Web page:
Sigríður died in 1957 and is buried in Haukadalur, she will always be remembered for having stopped the harnessing of Gullfoss. Her memorial is by Gullfoss made by sculptor Ríkhardur Jónsson.Recommended for:
- GullfossMember ofLocal CultureOutdoor EnthusiastsBusiness Travelers+ 7Feb 13, 2014
Gorgeous and powerful waterfall outside of Reykjavik. When I went it was primarily frozen and surrounded by snow...yet from what I've seen of pics of it in the Spring at least as beautiful if not more at this time of year. I took amazing photos of it.Recommended for:
- GullfossMember ofBusiness TravelersFamily TravelersFoodiesNightlife LoversFeb 12, 2014
This waterfall is truly breathtaking. The volume of water is so massive that as you get closer it can make you dizzy. You can do a day tour from Reykjavik that hits Gullfoss, Geysir and a few other spots.Recommended for:
- GullfossMember ofLocal CultureOutdoor EnthusiastsBudget Travelers+ 10Sep 24, 2013
I'd recommend doing all the waterfalls on the "golden circle". If you have a car it's much better to do this trip on your own, rather than join a group tour. You'll get to set your own pace and stop off anywhere else you may want to wander around between sites. Gulfoss is the largest of the waterfalls, some seem to compare it to Niagra Falls, but I felt that the setting and surrounds of Gulfoss beat Niagra any day.Recommended for:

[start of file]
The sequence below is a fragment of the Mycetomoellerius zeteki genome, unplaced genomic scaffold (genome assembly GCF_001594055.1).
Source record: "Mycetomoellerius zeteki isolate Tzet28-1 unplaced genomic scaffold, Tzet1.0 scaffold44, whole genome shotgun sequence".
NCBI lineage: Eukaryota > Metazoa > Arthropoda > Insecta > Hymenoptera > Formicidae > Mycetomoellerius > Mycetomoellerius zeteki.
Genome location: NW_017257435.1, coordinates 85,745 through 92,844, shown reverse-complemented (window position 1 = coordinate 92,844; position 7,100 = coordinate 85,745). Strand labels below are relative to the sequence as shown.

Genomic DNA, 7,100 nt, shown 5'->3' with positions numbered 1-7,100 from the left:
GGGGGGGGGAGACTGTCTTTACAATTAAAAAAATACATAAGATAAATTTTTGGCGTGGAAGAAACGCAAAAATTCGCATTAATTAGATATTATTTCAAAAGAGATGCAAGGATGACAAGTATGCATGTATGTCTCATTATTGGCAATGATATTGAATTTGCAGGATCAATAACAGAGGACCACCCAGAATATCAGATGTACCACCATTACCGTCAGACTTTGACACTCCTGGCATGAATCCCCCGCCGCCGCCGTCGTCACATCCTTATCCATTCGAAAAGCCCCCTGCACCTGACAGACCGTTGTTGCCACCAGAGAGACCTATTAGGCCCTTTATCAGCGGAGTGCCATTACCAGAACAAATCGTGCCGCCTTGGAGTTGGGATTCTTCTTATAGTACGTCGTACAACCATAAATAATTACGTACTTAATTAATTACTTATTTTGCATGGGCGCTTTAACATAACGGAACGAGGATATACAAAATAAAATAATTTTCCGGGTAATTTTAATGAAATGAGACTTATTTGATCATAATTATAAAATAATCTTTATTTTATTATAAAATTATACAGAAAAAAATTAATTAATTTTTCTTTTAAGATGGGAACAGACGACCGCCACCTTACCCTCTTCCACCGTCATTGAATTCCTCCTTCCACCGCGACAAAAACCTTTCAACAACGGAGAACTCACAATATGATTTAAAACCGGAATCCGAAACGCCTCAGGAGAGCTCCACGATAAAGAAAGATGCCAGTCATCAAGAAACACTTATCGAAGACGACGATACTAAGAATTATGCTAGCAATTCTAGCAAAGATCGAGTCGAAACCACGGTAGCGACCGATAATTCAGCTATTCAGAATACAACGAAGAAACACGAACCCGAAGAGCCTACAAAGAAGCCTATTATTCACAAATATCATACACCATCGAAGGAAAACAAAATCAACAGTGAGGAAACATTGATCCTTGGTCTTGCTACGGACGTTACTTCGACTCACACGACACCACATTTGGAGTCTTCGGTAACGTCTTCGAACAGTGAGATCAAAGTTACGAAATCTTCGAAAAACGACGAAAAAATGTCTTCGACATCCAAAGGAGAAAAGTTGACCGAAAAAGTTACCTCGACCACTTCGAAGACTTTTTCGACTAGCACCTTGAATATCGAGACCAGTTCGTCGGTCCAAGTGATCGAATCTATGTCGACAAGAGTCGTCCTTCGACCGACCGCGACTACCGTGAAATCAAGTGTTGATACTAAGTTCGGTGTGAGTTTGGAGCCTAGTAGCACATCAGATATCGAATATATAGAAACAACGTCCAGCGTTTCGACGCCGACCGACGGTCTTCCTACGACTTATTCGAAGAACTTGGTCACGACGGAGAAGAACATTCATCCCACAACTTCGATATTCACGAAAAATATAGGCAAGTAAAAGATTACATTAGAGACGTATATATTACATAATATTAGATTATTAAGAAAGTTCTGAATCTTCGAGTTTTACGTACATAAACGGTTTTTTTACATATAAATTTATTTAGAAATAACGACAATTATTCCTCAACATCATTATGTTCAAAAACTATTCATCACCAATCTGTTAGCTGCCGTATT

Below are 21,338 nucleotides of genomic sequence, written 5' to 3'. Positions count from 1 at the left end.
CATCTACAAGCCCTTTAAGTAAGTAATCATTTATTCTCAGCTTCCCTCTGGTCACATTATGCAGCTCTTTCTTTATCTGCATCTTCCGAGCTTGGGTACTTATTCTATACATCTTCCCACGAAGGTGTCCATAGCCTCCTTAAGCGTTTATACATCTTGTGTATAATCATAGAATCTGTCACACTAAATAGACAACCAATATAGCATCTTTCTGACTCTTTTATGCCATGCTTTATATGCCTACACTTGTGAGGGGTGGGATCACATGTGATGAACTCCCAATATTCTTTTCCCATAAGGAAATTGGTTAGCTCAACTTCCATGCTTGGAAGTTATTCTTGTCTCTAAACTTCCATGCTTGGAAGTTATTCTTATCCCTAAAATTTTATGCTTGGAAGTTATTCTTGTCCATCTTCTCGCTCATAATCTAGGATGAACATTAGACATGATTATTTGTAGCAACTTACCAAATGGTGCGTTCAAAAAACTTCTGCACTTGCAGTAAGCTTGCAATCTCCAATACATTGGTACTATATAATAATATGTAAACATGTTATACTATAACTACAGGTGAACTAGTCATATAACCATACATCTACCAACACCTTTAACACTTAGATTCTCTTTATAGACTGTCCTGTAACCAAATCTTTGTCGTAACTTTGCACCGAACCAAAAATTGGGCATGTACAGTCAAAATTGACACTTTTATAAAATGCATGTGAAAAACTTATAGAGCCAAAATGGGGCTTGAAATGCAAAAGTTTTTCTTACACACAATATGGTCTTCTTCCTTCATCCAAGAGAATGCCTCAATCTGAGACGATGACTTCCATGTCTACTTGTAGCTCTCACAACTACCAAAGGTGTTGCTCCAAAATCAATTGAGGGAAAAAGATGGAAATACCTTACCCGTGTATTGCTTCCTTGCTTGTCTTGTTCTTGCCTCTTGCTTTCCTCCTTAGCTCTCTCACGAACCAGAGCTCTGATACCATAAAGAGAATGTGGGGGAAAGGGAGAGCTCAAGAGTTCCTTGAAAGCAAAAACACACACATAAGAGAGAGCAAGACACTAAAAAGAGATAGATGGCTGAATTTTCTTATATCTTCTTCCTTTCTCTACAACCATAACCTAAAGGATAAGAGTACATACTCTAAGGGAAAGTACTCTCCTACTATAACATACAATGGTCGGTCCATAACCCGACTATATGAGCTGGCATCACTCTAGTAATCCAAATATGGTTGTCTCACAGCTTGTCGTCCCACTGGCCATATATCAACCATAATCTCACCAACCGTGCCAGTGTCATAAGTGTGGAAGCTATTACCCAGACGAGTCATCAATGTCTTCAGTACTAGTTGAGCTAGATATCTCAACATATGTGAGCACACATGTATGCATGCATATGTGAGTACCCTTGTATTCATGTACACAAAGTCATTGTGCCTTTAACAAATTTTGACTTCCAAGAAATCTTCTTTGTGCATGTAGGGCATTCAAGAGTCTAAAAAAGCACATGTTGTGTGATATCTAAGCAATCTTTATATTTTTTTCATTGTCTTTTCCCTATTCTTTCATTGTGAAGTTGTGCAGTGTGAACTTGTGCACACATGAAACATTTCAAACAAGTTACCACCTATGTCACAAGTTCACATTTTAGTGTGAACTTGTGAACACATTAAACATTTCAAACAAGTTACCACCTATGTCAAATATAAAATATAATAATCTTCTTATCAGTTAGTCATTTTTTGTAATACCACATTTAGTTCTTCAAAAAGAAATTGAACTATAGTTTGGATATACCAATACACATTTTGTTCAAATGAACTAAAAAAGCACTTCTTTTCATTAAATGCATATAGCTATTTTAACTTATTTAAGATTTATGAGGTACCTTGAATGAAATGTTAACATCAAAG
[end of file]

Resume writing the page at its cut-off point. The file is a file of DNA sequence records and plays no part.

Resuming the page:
- GullfossMember ofLocal CultureOutdoor EnthusiastsBudget Travelers+ 5Aug 25, 2013
I don't usually get too excited about waterfalls but this is one of Iceland's best. It you do the "Golden Circle" you will see this. I wouldn't go to Iceland and miss Gullfoss.Recommended for:
- GullfossNov 25, 2012
Gulfoss is a stunning waterfall. I loved standing on the edge and watching the water roar by. The sound and the power were tremendous. I particularly liked that Iceland isn't big on putting a safety barrier up around every little thing - made the whole experience more immediate.
- GullfossMember ofOutdoor EnthusiastsBudget TravelersFamily Travelers+ 2Nov 05, 2012
We did the 8 hour Golden Circle Gullfoss-Geysir tour from Reykjavik with our 2 year old daughter. It is a lot of sitting in the bus but it is a good way to see a very spectacular part of Iceland.
- GullfossOct 27, 2012
This is maybe my favorite waterfall in Iceland! And there are really a lot of waterfalls in this country :) You may need a rain coat or an umbrella in windy days, especially if you get closer to the river. Geyser area is very close by; the camping is basic but provides all the needed facilities, incl. hot pool :)
- GullfossJul 04, 2012
We did the 5 hour golden circle night tour with Iceland Express and it was amazing. The falls were not crowded and we got a number of really great shots. Be certain to walk all the way down by the falls and go on the rocks - it's an epic experience to be so close to the water!
In English, Gullfoss translates to "Golden Falls". Gullfoss is one of the most popular tourist attractions in the country. The wide Hvita rushes southward about a kilometer above the falls it turns sharply to the left and flows down into a wide curved three-step "staircase" and then abruptly plunges in two stages ... read more